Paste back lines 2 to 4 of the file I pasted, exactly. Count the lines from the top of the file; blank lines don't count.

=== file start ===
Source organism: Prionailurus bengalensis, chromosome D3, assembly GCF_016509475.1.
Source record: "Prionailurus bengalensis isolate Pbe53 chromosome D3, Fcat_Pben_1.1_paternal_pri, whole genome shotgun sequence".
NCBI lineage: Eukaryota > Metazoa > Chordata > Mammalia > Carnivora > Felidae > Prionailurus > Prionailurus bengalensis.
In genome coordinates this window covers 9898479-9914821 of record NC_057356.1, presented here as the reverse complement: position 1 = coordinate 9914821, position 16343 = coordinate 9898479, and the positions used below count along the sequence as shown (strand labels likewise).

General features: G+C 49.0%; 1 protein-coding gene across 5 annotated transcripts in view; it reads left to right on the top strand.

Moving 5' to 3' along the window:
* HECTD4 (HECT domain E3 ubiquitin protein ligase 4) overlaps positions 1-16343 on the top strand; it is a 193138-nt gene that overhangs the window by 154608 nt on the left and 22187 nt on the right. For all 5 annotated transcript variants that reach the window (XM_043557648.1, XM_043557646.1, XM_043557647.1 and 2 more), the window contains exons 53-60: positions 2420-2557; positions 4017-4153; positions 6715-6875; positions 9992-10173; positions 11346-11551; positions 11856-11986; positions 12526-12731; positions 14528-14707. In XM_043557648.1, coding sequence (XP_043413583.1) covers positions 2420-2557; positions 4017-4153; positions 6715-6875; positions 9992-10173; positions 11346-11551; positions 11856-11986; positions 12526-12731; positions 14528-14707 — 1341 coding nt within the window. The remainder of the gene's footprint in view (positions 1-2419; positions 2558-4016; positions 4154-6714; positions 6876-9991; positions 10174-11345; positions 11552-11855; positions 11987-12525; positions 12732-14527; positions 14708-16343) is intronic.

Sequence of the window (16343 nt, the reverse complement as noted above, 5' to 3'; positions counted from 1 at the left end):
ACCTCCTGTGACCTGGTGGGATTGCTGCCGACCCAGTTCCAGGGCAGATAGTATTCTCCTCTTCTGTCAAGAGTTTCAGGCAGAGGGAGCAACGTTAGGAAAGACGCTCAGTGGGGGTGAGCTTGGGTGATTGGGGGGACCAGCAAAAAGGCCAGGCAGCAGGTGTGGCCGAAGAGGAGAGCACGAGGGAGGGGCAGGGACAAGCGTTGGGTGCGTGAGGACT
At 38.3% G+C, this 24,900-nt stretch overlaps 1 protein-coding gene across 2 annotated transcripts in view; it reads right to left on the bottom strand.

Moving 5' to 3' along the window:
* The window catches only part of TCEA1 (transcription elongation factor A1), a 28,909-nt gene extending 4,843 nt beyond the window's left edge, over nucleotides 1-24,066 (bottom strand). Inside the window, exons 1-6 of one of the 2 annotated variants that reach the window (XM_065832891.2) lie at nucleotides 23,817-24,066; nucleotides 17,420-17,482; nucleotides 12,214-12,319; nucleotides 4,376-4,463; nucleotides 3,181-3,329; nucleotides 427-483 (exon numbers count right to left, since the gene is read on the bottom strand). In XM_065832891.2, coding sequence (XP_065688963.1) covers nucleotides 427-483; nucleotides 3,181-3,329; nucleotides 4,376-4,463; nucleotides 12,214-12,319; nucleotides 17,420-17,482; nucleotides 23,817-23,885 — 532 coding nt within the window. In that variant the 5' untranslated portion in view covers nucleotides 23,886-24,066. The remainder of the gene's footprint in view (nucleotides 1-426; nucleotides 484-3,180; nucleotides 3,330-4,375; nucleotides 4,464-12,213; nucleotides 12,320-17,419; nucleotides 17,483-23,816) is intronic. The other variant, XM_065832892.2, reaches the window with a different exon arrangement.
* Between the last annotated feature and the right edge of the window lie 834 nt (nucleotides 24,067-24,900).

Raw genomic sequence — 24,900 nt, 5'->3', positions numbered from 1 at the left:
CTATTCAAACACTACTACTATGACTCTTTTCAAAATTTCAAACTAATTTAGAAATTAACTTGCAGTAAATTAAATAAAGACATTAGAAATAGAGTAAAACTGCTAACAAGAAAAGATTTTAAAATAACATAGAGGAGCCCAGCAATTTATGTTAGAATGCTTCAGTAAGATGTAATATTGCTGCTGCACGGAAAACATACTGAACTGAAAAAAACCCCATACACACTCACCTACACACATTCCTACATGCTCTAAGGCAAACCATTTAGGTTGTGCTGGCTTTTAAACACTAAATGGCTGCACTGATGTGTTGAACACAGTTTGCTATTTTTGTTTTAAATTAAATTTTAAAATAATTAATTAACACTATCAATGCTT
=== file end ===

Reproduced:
Source record: "Prionailurus bengalensis isolate Pbe53 chromosome D3, Fcat_Pben_1.1_paternal_pri, whole genome shotgun sequence".
NCBI lineage: Eukaryota > Metazoa > Chordata > Mammalia > Carnivora > Felidae > Prionailurus > Prionailurus bengalensis.
In genome coordinates this window covers 9898479-9914821 of record NC_057356.1, presented here as the reverse complement: position 1 = coordinate 9914821, position 16343 = coordinate 9898479, and the positions used below count along the sequence as shown (strand labels likewise).